• Naturalism hyper-realism Named for the belief that man is simply a higher order animal, and thus under the same natural constraints and limitations as other animals. Controlled by heredity and environment. Stephen Crane (Maggie: A Girl of the Street, The Red Badge of Courage), Jack London (To Build a Fire), Upton Sinclair (The Jungle).
  • Named for King Edward. Some see as a continuation of Victorian Period; however, the status quo is increasingly threatened. Distinction between literature and popular fiction.
  • Joseph Conrad (Lord Jim, Heart of Darkness), H.G. Wells (War of the Worlds), E.M. Forster (A Room with a View, A Passage to India), George Bernard Shaw (Major Barbara), A.C. Bradley (Shakespearean Tragedy).
  • Reaction against the values which led to WWI. Influenced by Schopenhauer (negation of the will), Nietzsche (Beyond Good and Evil), Kierkegaard (Fear and Trembling), as well as Darwin and Marx. If previous values are invalid, art is a tool to establish new values (Pound: Make it new). Writers experiment with form. Form and content reflect the confusion and vicissitudes of modern life. Expositions and resolutions are omitted; themes are implied rather than stated.
  • Poetry: Ezra Pound (The Fourth Canto), T.S. Eliot (Prufrock and other Observations, The Waste Land, The Hollow Men), W.B. Yeats (The Wanderings of Oisin and Other Poems, The Swans at Coole), H.D. (Pear Tree), Wallace Stevens (Harmonium), William Carlos Williams (The Red Wheelbarrow, This Is Just to Say), Robert Frost (Mending Wall, The Road Not Taken).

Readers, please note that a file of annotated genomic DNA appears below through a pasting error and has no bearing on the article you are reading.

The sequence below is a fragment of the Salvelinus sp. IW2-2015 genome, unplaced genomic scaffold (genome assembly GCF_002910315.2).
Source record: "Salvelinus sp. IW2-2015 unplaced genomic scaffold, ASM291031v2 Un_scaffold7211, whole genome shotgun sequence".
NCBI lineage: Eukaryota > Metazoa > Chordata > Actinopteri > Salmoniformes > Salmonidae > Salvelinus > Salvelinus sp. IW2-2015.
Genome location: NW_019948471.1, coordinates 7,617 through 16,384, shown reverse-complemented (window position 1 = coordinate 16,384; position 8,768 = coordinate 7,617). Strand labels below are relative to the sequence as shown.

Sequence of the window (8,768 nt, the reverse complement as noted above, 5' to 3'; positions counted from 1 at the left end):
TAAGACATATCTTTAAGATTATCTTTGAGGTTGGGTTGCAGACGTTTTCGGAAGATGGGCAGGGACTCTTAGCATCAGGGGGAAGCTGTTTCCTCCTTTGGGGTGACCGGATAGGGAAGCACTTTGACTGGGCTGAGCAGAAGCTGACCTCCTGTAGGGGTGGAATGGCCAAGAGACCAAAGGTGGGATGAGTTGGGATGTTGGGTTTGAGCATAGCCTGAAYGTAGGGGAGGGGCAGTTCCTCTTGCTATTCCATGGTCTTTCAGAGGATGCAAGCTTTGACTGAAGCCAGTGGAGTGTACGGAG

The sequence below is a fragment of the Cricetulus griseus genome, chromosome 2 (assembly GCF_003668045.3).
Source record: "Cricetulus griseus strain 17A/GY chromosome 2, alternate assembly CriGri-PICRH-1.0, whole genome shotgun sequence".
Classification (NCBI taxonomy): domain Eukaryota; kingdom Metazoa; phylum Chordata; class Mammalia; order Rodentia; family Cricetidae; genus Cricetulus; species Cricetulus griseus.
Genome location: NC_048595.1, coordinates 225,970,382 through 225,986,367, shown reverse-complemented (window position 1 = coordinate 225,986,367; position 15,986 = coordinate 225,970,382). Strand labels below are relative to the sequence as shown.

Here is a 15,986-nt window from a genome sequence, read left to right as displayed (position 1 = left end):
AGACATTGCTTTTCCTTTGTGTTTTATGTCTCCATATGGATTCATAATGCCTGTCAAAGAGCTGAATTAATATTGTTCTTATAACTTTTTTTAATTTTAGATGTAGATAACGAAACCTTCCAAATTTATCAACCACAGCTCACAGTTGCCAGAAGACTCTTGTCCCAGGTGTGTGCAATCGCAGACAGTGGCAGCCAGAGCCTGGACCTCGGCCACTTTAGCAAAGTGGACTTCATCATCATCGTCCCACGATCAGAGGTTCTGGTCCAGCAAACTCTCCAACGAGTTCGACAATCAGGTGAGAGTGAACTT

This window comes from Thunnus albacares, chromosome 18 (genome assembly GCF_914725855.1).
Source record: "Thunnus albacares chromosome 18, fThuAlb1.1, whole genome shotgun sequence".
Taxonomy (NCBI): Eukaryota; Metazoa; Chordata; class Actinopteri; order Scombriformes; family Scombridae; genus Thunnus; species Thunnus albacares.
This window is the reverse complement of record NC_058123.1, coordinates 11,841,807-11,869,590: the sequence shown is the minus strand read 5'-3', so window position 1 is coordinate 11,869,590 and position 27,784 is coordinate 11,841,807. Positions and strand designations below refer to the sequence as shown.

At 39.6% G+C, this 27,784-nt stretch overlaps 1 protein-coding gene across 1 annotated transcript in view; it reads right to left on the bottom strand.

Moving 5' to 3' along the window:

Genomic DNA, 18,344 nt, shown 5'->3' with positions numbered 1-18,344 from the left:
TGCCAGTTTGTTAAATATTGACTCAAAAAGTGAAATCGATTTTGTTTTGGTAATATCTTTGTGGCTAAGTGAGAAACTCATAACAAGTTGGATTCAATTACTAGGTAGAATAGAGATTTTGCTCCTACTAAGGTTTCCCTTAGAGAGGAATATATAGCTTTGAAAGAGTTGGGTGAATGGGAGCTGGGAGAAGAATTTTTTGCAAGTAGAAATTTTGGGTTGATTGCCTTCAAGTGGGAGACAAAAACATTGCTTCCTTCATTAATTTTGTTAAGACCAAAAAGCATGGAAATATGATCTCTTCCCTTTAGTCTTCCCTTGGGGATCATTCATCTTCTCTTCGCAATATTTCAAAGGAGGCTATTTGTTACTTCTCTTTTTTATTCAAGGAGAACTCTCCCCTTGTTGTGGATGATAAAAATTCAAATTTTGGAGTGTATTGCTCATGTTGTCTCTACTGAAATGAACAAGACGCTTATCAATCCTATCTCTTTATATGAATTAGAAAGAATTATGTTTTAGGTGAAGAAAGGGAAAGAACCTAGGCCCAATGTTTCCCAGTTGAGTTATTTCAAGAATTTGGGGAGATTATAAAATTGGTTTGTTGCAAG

• Fiction: James Joyce (Dubliners, A Portrait of the Artist as a Young Man), Franz Kafka (The Metamorphosis, The Trial, The Castle), Ernest Hemingway (In Our Time, The Sun Also Rises), William Faulkner (As I Lay Dying, The Sound and the Fury), F. Scott Fitzgerald (The Great Gatsby), John Steinbeck (The Grapes of Wrath), Thornton Wilder (Our Town, The Bridge at San Luis Rey), D.H. Lawrence (The Rainbow), Virginia Woolf (Mrs. Dalloway, To the Lighthouse).
  • Critical dispute over whether an actual period or a renewal and continuation Modernism postWWII. Influenced by Freud, Sartre, Camus, Derrida, and Foucault. Deconstruction: Text has no inherent meaning; meaning derives from the tension between the texts ambiguities and contradictions revealed upon close reading. Some believe it leads directly to the countercultural revolution of the 1960s.
  • Samuel Beckett (Waiting for Godot), Gabriel Garcia Marques (One Hundred Years of Solitude), William Burroughs (Naked Lunch), J.D. Salinger (A Catcher in the Rye), Kurt Vonnegut (Slaughterhouse Five), Thomas Pynchon (Gravitys Rainbow), John Updike (Rabbit Run), Phillip Roth (Portnoys Complaint, American Pastoral), J.M. Coetzee (Life & Times of Michael K), Joyce Carol Oates (Where Are You Going, Where Have You Been?), Margaret Atwood (The Handmaidens Tale), Cormac McCarthy (Blood Meridian), Allen Ginsberg (Howl and Other Poems), Charles Bukowski (The Last Night of the Earth Poems).
  • White Cliffs of Dover
  • Kings College, Cambridge